Like almost all the world's peoples at this time, the Romans worshipped many gods. Apart from the gods and goddesses they brought with them (such as Jupiter, King of the Gods, and Minerva, Goddess of Wisdom) the Romans also adopted local gods. For example, they sometimes merged British war gods with their own war god, Mars. The temple at Benwell, built in about AD 180, was dedicated to the purely British god Antenociticus, but its altars were given by Roman officers from the nearby Hadrian's Wall fort. 'Official' Roman religion also included worship of the Emperor, but individual regiments and even families, often also had their own private gods. As long as their worship did not conflict with loyalty to Rome, nobody minded. However, those following supposedly anti-Roman religions, like Druidism and later Christianity, were persecuted.

0180-12-07 15:19:43

Uprisings

Though Britain had the largest occupying Roman army of any province in the Roman Empire, it was not always able to control the British tribes to the north and south of Hadrian's Wall. In addition, the size of the army sometimes tempted Roman governors to use it to make themselves Emperor – with disastrous results. In about AD 180 'Pictish' invaders from Scotland defeated a Roman legion and may have broken through Hadrian's Wall. There was more trouble around AD 197, when governor Clodius Albinus stripped Britain of troops in order to support his unsuccessful bid for imperial power. During his absence hostile tribes in Yorkshire and Wales rebelled, and some Roman forts were destroyed. Perhaps because of these troubles, at about this time, Roman cities defended themselves with earthwork banks and ditches.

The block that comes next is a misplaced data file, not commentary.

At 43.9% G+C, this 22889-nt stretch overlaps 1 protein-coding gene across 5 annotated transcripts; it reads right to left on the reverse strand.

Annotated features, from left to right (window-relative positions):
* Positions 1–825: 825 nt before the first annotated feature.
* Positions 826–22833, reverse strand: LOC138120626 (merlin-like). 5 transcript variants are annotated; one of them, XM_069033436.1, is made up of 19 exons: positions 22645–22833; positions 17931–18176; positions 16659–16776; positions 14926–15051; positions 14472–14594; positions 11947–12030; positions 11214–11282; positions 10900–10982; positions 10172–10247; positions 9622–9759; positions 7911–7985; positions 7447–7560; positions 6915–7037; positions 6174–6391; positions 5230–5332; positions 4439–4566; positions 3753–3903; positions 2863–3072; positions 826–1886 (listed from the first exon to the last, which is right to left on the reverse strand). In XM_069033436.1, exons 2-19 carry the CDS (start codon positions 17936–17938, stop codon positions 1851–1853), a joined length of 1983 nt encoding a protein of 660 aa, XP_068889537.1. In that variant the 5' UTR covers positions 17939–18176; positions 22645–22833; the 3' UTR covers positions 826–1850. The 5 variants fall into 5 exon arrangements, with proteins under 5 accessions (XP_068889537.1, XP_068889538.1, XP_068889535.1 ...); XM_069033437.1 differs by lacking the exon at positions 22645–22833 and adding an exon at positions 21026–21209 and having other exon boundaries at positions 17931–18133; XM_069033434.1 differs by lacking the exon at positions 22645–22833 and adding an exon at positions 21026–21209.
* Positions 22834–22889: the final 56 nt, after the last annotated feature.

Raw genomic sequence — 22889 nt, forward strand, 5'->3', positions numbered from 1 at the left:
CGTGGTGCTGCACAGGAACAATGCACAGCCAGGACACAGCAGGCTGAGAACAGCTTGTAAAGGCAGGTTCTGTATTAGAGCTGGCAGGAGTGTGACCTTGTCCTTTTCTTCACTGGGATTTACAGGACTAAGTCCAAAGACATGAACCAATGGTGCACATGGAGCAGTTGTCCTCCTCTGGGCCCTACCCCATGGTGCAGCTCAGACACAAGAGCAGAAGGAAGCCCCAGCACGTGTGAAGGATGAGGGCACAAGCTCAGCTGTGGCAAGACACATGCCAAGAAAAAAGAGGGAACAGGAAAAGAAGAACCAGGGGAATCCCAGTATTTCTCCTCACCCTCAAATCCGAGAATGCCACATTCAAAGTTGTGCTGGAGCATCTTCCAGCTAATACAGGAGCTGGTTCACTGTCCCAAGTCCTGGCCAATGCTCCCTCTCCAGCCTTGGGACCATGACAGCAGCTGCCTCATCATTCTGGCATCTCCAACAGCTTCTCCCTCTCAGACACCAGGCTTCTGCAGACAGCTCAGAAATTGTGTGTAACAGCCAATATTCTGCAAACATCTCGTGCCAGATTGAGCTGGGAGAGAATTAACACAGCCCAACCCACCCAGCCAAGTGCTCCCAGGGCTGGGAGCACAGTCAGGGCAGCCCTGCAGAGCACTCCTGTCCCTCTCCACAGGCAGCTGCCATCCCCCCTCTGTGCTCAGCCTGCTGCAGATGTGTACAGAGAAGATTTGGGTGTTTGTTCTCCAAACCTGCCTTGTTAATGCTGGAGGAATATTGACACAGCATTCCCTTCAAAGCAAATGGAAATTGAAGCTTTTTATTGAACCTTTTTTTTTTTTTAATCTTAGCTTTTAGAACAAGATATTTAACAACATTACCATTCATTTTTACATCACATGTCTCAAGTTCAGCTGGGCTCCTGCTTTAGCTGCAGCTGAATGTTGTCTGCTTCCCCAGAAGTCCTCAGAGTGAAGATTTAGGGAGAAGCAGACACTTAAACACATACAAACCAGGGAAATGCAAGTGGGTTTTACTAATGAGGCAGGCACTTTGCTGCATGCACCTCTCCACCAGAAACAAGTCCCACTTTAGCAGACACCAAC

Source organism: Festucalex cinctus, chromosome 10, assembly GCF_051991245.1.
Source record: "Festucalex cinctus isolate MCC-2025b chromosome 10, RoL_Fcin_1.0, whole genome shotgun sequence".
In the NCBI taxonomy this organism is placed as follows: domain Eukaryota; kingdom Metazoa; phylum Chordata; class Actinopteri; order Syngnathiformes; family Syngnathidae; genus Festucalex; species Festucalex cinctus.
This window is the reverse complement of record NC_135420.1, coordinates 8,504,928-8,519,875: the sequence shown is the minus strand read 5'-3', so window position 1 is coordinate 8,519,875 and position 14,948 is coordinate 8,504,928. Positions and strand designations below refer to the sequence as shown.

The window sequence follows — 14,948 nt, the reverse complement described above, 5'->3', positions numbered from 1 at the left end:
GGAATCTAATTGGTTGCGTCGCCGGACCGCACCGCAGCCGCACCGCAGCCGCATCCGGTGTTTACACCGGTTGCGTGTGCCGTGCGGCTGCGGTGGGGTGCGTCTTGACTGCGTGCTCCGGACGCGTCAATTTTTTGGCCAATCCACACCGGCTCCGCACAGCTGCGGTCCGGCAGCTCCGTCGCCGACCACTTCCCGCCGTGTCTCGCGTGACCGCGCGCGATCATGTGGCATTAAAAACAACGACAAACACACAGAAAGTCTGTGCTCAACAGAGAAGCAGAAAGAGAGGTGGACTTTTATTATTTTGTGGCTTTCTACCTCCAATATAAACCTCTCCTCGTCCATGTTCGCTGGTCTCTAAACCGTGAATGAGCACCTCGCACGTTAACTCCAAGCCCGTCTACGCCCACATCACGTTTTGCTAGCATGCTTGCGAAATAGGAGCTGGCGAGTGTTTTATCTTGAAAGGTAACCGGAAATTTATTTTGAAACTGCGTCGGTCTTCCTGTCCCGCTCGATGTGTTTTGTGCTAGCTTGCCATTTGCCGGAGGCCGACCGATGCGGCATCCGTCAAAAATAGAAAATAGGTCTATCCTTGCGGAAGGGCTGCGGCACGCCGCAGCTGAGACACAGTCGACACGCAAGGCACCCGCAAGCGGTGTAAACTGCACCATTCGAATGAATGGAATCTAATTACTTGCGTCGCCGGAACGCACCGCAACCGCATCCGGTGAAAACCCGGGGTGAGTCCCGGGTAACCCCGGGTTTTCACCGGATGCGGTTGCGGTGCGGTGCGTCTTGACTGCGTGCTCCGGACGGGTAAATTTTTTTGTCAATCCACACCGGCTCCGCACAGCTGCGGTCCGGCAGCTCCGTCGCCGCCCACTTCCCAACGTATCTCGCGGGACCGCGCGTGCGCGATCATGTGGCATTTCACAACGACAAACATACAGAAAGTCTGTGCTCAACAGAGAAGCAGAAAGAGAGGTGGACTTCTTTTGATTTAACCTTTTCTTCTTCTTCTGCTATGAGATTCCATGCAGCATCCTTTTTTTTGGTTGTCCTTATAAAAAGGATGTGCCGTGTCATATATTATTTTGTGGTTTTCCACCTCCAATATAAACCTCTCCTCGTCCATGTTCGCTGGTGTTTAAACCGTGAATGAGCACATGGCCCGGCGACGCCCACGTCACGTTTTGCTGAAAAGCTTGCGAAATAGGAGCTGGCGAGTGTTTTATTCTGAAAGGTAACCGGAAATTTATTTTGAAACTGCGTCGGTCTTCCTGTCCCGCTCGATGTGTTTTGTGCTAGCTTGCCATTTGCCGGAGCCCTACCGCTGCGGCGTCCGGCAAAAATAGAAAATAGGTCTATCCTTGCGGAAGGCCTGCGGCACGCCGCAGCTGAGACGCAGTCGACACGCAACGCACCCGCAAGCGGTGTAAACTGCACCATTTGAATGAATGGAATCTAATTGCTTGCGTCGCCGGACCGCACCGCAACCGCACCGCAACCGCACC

0200-03-03 16:07:58

Manchester Roman Fort Rebuilt

The Roman fort at Castlefield was built in AD 79, when Manchester was known as Mamucium or Mancunium. In around AD 200, when Emperor Severus came to the north to help stop a revolt, the fort was refaced in stone. The fort was the home of auxiliary soldiers (non-Roman soldiers who were recruited from Roman-controlled tribes from all over the world). The soldiers were stationed at the fort to guard the road running from Chester to York. This was an important road between two major Roman settlements, and the army needed to control it. A ‘vicus’ (civilian settlement), made up of traders and the families of the soldiers, grew outside the fort and this was an area of industrial activity. There is evidence of buildings, probably including shops, pubs and blacksmiths.

0200-03-10 16:09:58

Roman Graves

By the 3rd century, British Celtic people had mixed with the cultures of people arriving from across the Roman Empire. Before the Romans, most people were cremated and their ashes buried in simple pots. They didn’t usually have gravestones. The Roman style was to bury people with ornate monuments to mark their graves. These were built along the main roads into towns so people could see them. This Roman coffin was discovered in the garden of a house on Ripple Road, Barking. The coffin is very heavy and would have been decorated with carvings. It would have cost a lot of money to buy.